Millennial Series: Part 4: Amillenniallism from Augustine to Modern Times -- By: John F. Walvoord

Journal: Bibliotheca Sacra
Volume: BSAC 106:424 (Oct 1949)
Article: Millennial Series: Part 4: Amillenniallism from Augustine to Modern Times
Author: John F. Walvoord

Millennial Series:
Part 4: Amillenniallism from Augustine to Modern Times

John F. Walvoord

It is difficult to overestimate the importance of Augustine in the history of theology. Not only did his thinking crystallize the theology which preceded him, but to a large extent he laid the foundations for both Catholic and Protestant doctrine. B. B. Warfield, quoting Harnack, refers to Augustine as “incomparably the greatest man whom, ‘between Paul the Apostle and Luther the Reformer, the Christian Church has possessed.’“1 While the contribution of Augustine is principally noted in the areas of the doctrine of the church, hamartiology, the doctrine of grace, and predestination, he is also the greatest landmark in the early history of amillennialism.

The importance of Augustine to the history of amillennialism is derived from two reasons. First, there are no acceptable exponents of amillennialism before Augustine, as has been previously discussed. Prior to Augustine, amillennialism was associated with the heresies produced by the allegorizing and spiritualizing school of theology at Alexandria which not only opposed premillennialism but subverted any literal exegesis of Scripture whatever. Few modern theologians even of liberal schools of thought would care to build upon the theology of such men as Clement of Alexandria, Origen or Dionysius. Augustine is, then, the first theologian of solid influence who adopted amillennialism.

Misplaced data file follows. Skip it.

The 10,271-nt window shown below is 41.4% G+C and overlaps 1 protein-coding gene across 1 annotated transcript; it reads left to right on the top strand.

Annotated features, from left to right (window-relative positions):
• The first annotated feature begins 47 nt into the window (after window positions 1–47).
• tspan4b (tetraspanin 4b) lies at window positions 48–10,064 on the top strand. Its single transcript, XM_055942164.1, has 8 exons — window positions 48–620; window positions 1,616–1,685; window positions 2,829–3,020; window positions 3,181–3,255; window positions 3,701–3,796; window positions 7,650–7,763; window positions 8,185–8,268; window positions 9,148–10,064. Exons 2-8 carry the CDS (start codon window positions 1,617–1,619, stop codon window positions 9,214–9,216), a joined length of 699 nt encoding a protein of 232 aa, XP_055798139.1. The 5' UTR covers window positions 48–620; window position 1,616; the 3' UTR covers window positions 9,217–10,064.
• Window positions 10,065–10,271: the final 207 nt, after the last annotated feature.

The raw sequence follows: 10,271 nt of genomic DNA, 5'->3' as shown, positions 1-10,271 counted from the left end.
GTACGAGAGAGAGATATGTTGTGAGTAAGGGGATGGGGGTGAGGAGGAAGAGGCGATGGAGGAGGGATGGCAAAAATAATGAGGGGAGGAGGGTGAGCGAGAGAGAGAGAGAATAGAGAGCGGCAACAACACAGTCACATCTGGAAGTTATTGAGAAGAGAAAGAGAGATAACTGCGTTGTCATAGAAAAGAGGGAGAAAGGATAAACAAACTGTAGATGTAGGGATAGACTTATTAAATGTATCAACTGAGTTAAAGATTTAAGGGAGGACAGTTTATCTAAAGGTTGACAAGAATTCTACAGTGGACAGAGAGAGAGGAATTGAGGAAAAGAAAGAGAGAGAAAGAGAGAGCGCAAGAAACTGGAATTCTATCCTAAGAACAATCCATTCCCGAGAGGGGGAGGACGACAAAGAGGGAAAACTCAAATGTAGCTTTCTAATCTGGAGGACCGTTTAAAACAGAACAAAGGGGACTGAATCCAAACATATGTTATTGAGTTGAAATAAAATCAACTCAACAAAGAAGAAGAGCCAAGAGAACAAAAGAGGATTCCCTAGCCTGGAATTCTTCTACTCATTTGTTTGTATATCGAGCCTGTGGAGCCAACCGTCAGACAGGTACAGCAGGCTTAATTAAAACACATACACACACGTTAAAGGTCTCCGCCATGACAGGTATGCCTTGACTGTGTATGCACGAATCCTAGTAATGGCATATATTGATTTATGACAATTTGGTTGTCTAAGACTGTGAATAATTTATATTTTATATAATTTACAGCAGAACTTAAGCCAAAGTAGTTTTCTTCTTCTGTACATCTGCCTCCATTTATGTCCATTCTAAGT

The second reason for the importance of Augustinian amillennialism is that his viewpoint became the prevailing doctrine of the Roman Church, and it was adopted with variations by most of the Protestant Reformers along with many other teachings of Augustine. The writings of

Augustine, in fact, occasioned the shelving of premillennialism by most of the organized church. The study of Augustine on the millennial question is a necessary introduction to the doctrine as a whole.

In the current discussion of the millennial question the restudy of Augustine is especially apropos. Here we have one of the first great theologians of the Roman Church recognized by both Catholic and Protestant as an original thinker and solid contributor to the doctrine of Christendom. The fact that Augustine was amillennial in his viewpoint is noted with pride by modern amillennialists to show that their position is historic and a part of the central teaching of the church. Allis, for instance, loses no time in his attack on premillennialism to point out in the second page of his volume that Augustinian amillennialism was the norm for the church of the middle ages.You must have a subscription and be logged in to read the entire article.
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